This panel will discuss how efforts to prosecute and eliminate deviant religious praxis and belief in the Iberian Empires was a productive endeavor creating new networks of persecutors, as well as demanding the formulation of new identities for the persecuted.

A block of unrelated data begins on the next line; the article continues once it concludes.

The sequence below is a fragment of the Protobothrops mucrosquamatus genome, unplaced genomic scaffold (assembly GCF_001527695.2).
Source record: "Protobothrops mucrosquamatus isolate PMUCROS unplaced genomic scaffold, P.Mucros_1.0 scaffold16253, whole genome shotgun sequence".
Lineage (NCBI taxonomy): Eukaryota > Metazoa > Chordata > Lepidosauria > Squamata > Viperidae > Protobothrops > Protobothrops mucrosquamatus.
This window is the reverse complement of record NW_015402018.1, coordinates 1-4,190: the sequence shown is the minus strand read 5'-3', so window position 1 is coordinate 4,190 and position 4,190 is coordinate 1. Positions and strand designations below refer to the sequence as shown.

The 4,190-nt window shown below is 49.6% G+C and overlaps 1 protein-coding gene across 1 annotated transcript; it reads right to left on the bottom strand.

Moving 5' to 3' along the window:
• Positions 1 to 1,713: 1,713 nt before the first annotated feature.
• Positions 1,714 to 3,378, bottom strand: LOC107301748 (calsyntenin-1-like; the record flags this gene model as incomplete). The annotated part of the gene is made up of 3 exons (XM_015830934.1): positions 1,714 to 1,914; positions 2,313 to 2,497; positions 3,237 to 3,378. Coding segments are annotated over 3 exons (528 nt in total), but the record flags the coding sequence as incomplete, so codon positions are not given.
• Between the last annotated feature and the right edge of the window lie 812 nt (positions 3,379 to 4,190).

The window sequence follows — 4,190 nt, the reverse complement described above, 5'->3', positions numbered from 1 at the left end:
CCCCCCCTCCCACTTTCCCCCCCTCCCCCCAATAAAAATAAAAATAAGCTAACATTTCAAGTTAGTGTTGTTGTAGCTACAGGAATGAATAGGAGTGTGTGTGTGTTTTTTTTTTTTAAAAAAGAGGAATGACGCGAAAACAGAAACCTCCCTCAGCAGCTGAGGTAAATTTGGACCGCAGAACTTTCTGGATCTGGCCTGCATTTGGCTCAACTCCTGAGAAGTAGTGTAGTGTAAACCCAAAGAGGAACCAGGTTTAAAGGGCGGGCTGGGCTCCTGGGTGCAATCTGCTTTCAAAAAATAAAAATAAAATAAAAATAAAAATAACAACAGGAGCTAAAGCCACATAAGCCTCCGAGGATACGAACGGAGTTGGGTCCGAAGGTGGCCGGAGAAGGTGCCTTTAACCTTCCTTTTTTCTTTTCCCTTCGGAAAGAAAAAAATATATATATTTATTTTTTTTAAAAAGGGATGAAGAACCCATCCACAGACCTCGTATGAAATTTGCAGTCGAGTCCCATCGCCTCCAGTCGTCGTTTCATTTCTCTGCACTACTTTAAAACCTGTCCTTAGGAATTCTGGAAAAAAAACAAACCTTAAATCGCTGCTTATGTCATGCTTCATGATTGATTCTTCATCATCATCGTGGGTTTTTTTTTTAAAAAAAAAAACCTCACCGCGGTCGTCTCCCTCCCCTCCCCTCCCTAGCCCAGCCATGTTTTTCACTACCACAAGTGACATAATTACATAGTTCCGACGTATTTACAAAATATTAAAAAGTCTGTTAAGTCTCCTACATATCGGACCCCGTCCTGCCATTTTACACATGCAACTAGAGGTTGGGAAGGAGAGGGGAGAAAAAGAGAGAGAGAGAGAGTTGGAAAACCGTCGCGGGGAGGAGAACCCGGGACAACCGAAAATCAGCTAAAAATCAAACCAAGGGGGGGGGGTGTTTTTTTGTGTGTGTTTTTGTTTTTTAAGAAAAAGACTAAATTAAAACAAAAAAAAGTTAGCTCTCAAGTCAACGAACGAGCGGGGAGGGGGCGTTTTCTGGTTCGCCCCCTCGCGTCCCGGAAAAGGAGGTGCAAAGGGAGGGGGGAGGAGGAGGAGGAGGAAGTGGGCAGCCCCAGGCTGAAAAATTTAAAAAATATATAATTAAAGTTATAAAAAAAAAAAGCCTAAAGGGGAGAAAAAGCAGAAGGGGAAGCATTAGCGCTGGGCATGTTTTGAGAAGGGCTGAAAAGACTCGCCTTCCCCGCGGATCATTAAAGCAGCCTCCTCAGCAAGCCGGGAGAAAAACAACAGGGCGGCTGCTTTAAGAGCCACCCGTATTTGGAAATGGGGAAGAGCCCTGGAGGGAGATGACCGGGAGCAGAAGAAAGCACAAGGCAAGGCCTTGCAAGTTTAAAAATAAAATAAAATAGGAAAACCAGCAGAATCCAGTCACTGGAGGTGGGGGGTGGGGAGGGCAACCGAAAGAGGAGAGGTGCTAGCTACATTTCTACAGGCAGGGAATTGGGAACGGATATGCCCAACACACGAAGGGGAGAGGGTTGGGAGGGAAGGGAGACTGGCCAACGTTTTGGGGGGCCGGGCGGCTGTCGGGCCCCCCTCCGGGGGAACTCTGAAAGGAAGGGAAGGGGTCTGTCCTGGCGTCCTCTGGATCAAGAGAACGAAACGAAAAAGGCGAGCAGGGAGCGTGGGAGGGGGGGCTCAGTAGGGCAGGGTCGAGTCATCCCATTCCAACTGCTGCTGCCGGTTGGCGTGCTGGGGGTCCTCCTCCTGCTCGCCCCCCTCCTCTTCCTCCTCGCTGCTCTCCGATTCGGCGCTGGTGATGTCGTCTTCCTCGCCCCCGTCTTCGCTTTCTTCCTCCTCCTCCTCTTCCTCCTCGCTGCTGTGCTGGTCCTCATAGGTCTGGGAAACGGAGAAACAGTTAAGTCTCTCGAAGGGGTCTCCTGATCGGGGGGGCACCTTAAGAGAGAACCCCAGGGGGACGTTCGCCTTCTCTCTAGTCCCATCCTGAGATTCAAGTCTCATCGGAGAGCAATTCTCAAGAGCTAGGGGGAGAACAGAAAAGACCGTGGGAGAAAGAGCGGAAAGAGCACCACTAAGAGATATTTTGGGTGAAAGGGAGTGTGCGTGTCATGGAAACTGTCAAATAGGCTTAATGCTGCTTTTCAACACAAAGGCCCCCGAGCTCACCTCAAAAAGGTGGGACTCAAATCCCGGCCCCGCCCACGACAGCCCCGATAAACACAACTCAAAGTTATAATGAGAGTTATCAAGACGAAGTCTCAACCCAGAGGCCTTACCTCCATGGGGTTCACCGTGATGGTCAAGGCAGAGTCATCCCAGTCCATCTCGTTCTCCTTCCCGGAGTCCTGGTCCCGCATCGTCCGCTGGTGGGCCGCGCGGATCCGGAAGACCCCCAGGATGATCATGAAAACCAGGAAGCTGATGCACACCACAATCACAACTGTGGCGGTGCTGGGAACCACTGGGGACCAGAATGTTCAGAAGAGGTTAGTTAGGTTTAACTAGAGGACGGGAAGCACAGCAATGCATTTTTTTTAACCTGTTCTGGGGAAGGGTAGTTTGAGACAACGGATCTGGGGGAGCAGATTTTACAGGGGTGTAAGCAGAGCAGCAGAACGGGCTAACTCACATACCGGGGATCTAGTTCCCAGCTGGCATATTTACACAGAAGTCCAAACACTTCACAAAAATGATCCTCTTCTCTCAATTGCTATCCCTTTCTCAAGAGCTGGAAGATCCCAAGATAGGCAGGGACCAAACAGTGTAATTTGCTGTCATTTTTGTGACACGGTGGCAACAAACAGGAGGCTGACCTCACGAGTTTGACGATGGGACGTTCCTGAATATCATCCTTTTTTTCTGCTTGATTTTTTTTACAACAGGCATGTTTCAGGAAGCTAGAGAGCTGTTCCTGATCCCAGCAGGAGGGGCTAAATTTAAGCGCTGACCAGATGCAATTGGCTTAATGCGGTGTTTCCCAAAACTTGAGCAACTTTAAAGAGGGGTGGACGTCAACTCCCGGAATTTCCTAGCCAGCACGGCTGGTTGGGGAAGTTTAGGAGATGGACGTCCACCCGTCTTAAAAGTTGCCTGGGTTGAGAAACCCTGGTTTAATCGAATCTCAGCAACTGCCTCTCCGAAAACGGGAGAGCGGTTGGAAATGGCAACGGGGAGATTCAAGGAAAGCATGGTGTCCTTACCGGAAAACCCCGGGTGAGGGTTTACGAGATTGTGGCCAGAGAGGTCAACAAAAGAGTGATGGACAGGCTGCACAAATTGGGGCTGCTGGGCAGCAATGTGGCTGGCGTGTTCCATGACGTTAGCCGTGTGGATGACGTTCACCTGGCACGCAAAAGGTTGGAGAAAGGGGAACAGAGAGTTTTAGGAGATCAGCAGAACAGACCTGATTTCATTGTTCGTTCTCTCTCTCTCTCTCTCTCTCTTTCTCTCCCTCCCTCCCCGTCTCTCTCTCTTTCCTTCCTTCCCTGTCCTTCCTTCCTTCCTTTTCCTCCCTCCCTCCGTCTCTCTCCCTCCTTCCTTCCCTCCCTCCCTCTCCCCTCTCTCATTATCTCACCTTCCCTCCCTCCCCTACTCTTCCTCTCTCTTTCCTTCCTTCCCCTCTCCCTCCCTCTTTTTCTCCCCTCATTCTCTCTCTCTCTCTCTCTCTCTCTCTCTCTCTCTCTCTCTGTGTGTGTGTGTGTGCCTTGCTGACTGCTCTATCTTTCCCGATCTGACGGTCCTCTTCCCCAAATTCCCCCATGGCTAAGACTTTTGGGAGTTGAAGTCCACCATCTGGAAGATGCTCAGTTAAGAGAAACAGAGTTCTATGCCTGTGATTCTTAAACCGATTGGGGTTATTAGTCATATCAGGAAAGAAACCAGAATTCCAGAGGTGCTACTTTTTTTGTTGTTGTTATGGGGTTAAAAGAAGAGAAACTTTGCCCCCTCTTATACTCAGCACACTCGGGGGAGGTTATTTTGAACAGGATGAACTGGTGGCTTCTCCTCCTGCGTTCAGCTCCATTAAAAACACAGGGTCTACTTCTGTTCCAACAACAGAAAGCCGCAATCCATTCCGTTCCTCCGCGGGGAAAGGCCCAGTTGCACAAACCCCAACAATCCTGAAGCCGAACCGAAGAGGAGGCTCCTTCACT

This panel will illuminate two distinct ways that persecution, though generally conceived of as a destructive force, was also productive for those persecuting as well as those persecuted. In the increasingly globalized world of the Early Modern epoch the successful oppression of heresy required a network of functionaries that spanned empires and oceans. The Iberian Inquisitions proved themselves particularly adept at navigating the distances created by these expanding empires in their efforts to create and ensure a Catholic world. On the other hand, those considered likely suspects for heretical offenses, specifically various types of liminal figures, were forced to accommodate themselves to a society that was ready, at any moment, to denounce them before the Inquisition. To avoid such confrontations these figures found ways to construct their identities in dialogue with the expectations of orthodoxy while often refusing to completely forfeit their own heterodox beliefs and praxis. These novel networks and identities, borne of persecution, remind us of the generative capacity of even a force as infamous as oppression.